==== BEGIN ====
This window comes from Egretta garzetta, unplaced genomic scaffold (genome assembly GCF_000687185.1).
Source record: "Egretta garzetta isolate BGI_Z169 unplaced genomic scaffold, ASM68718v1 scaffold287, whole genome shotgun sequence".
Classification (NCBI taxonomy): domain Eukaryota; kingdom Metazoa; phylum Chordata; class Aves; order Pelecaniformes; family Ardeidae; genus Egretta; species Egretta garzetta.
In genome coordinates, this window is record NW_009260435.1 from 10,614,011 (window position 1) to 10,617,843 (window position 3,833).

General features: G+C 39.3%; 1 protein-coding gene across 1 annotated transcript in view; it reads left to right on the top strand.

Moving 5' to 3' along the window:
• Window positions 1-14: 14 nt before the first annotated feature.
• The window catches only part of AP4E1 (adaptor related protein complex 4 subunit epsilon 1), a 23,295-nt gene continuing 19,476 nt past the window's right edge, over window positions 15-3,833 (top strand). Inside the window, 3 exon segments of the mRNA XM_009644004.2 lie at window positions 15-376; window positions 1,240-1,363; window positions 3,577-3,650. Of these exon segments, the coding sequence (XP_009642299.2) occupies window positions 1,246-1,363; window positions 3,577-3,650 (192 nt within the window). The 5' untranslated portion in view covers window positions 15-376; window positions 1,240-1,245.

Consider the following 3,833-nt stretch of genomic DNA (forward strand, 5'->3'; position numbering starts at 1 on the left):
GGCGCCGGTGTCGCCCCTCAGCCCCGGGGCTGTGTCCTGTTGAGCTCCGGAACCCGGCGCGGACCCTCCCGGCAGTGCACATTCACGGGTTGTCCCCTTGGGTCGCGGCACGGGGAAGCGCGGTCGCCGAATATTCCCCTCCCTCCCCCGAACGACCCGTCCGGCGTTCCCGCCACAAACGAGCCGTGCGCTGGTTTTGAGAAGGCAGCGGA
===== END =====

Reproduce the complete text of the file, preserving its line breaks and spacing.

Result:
This window comes from Egretta garzetta, unplaced genomic scaffold (genome assembly GCF_000687185.1).
Source record: "Egretta garzetta isolate BGI_Z169 unplaced genomic scaffold, ASM68718v1 scaffold287, whole genome shotgun sequence".
Classification (NCBI taxonomy): domain Eukaryota; kingdom Metazoa; phylum Chordata; class Aves; order Pelecaniformes; family Ardeidae; genus Egretta; species Egretta garzetta.
In genome coordinates, this window is record NW_009260435.1 from 10,614,011 (window position 1) to 10,617,843 (window position 3,833).

General features: G+C 39.3%; 1 protein-coding gene across 1 annotated transcript in view; it reads left to right on the top strand.

Moving 5' to 3' along the window:
• Window positions 1-14: 14 nt before the first annotated feature.
• The window catches only part of AP4E1 (adaptor related protein complex 4 subunit epsilon 1), a 23,295-nt gene continuing 19,476 nt past the window's right edge, over window positions 15-3,833 (top strand). Inside the window, 3 exon segments of the mRNA XM_009644004.2 lie at window positions 15-376; window positions 1,240-1,363; window positions 3,577-3,650. Of these exon segments, the coding sequence (XP_009642299.2) occupies window positions 1,246-1,363; window positions 3,577-3,650 (192 nt within the window). The 5' untranslated portion in view covers window positions 15-376; window positions 1,240-1,245.

Consider the following 3,833-nt stretch of genomic DNA (forward strand, 5'->3'; position numbering starts at 1 on the left):
GGCGCCGGTGTCGCCCCTCAGCCCCGGGGCTGTGTCCTGTTGAGCTCCGGAACCCGGCGCGGACCCTCCCGGCAGTGCACATTCACGGGTTGTCCCCTTGGGTCGCGGCACGGGGAAGCGCGGTCGCCGAATATTCCCCTCCCTCCCCCGAACGACCCGTCCGGCGTTCCCGCCACAAACGAGCCGTGCGCTGGTTTTGAGAAGGCAGCGGA